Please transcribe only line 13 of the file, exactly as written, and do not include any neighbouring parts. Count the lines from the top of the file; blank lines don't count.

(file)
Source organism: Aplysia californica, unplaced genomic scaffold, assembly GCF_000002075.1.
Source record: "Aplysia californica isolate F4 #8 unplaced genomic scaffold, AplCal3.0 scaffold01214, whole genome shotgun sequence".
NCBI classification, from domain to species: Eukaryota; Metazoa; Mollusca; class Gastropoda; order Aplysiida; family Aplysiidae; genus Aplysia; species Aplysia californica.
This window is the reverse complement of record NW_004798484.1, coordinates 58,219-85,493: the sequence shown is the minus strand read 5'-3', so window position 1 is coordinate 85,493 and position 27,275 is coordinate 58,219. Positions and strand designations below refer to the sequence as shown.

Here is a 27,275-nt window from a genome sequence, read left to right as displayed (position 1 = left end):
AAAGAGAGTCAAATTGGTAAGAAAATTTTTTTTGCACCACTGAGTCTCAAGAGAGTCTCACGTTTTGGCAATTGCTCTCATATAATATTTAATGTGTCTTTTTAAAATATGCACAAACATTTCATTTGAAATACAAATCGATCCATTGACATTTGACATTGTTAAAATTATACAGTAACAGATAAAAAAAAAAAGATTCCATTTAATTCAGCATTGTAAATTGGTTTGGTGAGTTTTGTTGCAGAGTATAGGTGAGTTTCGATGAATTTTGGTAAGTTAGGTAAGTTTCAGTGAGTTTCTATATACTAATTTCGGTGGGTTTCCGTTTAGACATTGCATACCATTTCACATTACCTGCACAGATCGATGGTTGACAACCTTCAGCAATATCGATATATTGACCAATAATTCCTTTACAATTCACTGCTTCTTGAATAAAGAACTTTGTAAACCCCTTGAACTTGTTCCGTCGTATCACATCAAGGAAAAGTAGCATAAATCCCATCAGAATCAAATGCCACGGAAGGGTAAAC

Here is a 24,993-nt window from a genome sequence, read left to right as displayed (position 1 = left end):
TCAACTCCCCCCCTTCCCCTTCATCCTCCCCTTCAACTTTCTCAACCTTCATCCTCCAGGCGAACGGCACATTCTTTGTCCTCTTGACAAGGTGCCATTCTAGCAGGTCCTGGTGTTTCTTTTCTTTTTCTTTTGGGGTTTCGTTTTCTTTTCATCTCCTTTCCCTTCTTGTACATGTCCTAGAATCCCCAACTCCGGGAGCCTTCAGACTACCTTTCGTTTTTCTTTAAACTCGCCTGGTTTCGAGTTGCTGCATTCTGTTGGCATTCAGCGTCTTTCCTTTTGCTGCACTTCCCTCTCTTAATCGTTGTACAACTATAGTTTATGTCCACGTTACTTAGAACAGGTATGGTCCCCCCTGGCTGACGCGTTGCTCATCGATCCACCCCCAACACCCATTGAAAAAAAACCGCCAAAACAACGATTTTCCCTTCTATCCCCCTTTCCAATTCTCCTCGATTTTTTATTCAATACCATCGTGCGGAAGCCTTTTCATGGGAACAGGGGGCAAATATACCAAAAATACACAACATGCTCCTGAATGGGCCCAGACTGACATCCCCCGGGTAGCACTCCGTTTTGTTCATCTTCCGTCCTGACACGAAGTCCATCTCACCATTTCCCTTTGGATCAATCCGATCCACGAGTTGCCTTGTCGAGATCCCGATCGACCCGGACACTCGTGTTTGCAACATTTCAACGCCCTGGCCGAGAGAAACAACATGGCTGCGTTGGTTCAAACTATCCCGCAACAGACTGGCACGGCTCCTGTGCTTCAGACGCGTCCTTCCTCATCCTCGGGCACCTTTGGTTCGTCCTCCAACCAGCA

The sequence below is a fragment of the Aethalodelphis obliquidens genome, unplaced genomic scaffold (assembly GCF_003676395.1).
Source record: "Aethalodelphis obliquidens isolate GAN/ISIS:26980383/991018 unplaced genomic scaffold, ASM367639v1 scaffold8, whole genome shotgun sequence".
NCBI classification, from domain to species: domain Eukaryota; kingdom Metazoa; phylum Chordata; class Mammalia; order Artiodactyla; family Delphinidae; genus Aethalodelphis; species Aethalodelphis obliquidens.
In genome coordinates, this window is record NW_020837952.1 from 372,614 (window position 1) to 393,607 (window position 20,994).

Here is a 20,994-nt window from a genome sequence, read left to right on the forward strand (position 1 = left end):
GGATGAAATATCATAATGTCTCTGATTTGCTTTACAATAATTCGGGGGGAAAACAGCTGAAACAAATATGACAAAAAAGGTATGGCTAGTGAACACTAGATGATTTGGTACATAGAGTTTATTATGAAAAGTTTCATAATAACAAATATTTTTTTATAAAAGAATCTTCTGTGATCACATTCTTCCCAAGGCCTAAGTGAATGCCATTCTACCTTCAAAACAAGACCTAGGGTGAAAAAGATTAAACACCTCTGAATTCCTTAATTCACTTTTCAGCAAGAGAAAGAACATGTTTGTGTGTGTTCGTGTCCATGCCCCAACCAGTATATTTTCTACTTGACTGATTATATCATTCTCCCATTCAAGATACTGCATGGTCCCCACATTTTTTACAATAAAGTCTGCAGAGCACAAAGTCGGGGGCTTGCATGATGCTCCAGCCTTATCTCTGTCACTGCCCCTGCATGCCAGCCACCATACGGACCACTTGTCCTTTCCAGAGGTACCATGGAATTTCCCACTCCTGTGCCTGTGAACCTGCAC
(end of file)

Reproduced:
Here is a 20,994-nt window from a genome sequence, read left to right on the forward strand (position 1 = left end):